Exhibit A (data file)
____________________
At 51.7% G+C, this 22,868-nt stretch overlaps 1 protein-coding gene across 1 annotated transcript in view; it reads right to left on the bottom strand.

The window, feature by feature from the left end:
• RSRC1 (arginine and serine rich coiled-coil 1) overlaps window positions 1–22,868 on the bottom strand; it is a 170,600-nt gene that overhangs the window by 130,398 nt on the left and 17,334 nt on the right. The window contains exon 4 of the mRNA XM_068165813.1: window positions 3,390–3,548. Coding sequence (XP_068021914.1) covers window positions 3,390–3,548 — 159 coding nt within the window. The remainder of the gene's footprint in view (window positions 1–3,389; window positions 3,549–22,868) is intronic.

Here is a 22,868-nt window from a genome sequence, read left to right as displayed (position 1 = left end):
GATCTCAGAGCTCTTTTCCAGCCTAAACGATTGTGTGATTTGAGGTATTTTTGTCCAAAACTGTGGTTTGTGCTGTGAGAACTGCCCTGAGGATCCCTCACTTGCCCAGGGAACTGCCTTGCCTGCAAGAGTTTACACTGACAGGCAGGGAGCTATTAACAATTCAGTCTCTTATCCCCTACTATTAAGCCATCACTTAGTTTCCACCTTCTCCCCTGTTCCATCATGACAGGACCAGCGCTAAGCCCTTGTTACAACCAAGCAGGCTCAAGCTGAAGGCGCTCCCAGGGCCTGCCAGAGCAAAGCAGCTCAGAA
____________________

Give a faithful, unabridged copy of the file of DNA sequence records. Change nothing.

At 51.7% G+C, this 22,868-nt stretch overlaps 1 protein-coding gene across 1 annotated transcript in view; it reads right to left on the bottom strand.

The window, feature by feature from the left end:
• RSRC1 (arginine and serine rich coiled-coil 1) overlaps window positions 1–22,868 on the bottom strand; it is a 170,600-nt gene that overhangs the window by 130,398 nt on the left and 17,334 nt on the right. The window contains exon 4 of the mRNA XM_068165813.1: window positions 3,390–3,548. Coding sequence (XP_068021914.1) covers window positions 3,390–3,548 — 159 coding nt within the window. The remainder of the gene's footprint in view (window positions 1–3,389; window positions 3,549–22,868) is intronic.

Here is a 22,868-nt window from a genome sequence, read left to right as displayed (position 1 = left end):
GATCTCAGAGCTCTTTTCCAGCCTAAACGATTGTGTGATTTGAGGTATTTTTGTCCAAAACTGTGGTTTGTGCTGTGAGAACTGCCCTGAGGATCCCTCACTTGCCCAGGGAACTGCCTTGCCTGCAAGAGTTTACACTGACAGGCAGGGAGCTATTAACAATTCAGTCTCTTATCCCCTACTATTAAGCCATCACTTAGTTTCCACCTTCTCCCCTGTTCCATCATGACAGGACCAGCGCTAAGCCCTTGTTACAACCAAGCAGGCTCAAGCTGAAGGCGCTCCCAGGGCCTGCCAGAGCAAAGCAGCTCAGAA